Could Shale Gas Create a Manufacturing Renaissance in Ohio?

Event speakers tout the state's vast resources as an industrial jobs engine as it vies for Shell's planned ethane cracker.

Ohio's surging shale gas industry has led to manufacturing expansion across the state and is poised for further growth pending the outcome of regulatory issues, said energy experts speaking Feb. 21 at the Ohio Energy Management Conference in Columbus.

Manufacturers in the region stand to benefit further from shale gas production when Royal Dutch Shell builds a planned ethane cracker near the Marcellus or Utica shale plays, said David Mustine, general manager for energy at JobsOhio, a business-growth initiative launched by Governor John Kasich.

The state is competing with West Virginia and Pennsylvania for the Shell plant, known as an ethane cracker. Ohio could know where Shell will build the plant in the "next few weeks," Mustine said.

But even if the plant is located elsewhere Ohio's polymer industry, which utilizes ethylene as a feedstock, would benefit from having the ethane cracker nearby, Mustine said.

"A cracker in our region would be a very positive thing for Ohio, Mustine said. "It would be even sweeter if it was in Ohio. But certainly with it in our region we would benefit."

JobsOhio is working with associations in the state on how the polymer industry can take advantage of having an ethane cracker in the region, Mustine said.

One of the companies that has received significant media attention for shale gas-related expansion in Ohio is V&M Star, a subsidiary of French steel tubing manufacturer Vallourec & Mannesmann Tubes SA.

V&M Star broke ground in June 2010 on a fully integrated seamless steel pipe mill in Youngstown, Ohio. The company has invested $650 million in the facility and expects to employ more than 350 workers when completed later this year.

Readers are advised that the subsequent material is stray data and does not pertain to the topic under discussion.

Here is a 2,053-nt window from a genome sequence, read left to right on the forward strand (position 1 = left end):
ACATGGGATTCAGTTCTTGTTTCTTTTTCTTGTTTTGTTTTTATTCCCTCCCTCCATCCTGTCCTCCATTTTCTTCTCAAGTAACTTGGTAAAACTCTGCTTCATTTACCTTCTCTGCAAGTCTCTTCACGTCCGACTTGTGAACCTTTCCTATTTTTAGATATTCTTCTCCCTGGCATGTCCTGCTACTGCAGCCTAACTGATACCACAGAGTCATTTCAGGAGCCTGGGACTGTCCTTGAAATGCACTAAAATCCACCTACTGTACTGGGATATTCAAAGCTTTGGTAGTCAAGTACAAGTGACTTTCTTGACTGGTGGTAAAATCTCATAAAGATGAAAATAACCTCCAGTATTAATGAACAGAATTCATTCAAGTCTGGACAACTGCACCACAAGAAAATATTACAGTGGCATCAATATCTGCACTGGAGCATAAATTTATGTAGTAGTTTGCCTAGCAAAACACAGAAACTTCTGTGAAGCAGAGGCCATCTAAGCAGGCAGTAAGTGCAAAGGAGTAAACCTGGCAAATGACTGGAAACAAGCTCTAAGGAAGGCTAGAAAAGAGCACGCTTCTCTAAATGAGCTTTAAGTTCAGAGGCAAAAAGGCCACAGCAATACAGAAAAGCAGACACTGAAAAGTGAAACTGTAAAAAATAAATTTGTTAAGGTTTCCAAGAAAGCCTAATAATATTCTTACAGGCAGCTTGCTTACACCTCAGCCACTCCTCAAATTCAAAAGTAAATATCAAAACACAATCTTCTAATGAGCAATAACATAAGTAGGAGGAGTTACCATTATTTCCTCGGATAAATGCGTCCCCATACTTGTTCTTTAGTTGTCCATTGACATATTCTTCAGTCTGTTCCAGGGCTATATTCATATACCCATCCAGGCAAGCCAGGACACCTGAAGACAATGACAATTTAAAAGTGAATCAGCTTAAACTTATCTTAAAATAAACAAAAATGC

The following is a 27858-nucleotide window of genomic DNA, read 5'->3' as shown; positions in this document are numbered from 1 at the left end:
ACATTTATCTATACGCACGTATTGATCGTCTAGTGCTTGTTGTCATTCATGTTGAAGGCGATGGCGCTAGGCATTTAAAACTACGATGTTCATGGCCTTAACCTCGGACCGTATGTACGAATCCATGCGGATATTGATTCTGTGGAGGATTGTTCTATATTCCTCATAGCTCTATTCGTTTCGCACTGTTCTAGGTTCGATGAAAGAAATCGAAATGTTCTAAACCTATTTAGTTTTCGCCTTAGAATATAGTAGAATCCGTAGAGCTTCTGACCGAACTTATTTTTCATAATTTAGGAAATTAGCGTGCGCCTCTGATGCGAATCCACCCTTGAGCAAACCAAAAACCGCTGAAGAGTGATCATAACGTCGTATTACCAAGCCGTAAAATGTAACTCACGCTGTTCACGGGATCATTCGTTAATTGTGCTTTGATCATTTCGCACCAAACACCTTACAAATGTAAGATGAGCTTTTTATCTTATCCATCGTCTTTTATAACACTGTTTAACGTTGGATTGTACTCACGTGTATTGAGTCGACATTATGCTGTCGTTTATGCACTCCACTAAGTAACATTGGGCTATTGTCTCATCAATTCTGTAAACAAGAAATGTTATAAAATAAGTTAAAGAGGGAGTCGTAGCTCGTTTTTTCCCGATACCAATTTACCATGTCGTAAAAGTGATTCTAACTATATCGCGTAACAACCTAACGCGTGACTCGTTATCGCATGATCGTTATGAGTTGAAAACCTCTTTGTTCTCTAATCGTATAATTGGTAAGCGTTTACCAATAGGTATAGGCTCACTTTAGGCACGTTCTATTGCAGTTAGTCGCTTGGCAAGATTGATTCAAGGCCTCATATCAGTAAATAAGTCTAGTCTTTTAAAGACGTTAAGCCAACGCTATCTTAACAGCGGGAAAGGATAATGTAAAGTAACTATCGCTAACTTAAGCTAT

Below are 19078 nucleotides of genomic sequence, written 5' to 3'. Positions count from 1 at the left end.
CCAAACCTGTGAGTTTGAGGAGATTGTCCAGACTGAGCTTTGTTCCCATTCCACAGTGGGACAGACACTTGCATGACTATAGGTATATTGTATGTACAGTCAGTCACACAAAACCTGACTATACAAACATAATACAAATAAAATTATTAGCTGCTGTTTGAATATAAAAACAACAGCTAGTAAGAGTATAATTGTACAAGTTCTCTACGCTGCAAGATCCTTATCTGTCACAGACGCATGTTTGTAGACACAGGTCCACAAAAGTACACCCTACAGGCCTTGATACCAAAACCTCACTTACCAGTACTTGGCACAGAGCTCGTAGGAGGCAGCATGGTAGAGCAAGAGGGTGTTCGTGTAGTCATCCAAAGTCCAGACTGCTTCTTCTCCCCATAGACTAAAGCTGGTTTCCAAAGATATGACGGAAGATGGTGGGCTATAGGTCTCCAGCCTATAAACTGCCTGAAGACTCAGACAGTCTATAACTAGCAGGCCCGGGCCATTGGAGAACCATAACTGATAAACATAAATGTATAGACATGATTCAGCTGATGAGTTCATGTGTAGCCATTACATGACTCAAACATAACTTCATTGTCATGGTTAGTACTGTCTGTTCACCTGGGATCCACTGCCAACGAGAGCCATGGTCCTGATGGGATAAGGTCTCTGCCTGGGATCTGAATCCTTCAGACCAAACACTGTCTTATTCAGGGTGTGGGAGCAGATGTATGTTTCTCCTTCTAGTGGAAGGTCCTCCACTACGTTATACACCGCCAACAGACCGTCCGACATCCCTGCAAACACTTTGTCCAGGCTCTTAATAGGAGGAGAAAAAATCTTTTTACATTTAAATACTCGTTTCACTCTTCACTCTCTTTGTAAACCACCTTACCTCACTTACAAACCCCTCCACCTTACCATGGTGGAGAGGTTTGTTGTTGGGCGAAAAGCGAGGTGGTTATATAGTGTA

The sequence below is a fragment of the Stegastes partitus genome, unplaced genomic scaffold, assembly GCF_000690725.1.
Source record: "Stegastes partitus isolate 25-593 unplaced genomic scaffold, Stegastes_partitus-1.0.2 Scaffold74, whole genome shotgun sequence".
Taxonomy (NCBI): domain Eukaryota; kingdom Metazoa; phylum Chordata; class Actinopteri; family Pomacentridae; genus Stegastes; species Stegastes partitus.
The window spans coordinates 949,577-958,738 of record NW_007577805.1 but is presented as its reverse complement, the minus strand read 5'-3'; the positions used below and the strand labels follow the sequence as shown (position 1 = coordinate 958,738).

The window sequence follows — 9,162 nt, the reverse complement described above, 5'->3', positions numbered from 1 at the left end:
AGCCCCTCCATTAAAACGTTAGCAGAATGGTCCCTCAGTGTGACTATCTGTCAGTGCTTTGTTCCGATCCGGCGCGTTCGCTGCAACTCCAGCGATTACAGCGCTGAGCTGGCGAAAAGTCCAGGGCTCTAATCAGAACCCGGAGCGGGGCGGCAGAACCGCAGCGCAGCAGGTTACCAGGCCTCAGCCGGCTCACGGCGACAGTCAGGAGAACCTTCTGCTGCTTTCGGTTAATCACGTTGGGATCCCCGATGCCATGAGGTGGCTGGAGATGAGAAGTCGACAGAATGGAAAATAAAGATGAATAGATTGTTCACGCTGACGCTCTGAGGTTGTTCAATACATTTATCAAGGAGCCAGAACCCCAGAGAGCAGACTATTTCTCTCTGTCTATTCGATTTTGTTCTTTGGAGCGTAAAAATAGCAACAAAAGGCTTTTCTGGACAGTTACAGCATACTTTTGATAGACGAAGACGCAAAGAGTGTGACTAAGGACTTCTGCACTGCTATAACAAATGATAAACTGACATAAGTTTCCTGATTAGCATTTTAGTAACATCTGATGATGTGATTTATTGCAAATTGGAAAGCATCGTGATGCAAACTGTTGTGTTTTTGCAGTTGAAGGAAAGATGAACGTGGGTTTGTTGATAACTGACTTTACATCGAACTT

The company decided to expand in Youngstown, an economically depressed city in the heart of the "rust belt," because of its proximity to the Marcellus and Utica shale fields as well as an established steelmaking workforce, said Joel Mastervich, V&M Star's president and chief operating officer.

The company has received approximately 16,000 applications for the 350-plus job openings, Mastervich said.

But V&M Star isn't the only manufacturing success story related to shale gas expansion in Ohio. Conference speakers noted investments in Ohio by more than a dozen energy and industrial manufacturers in recent years related to shale gas development.

U.S. Steel Corp., Timken Co., Gorman-Rupp Co. and Ariel Corp. were among the manufacturers cited as examples of the impact shale gas is having on manufacturing in the state.

Ariel Corp., a maker of natural gas compressors, has increased its workforce from 500 employees in 2001 to 1,350 today, said Douglas Southgate, co-director of Ohio State University's Subsurface Energy Resource Center. Southgate is part of a study team that plans to publish a report next week on the economic impact of shale gas in Ohio.

Still, environmental concerns, cost and development timeframes pose challenges for further shale gas development, said Andrew Thomas, executive in residence at Cleveland State University's Energy Policy Center.

Shale drilling can cost up to $10 million per well and it can take up to six months to drill the well, Thomas said.

But the payback from liquids-rich shale development prevalent in the Utica formation makes Ohio an attractive investment opportunity and the development period provides long-term industrial activity for the region, Thomas said.

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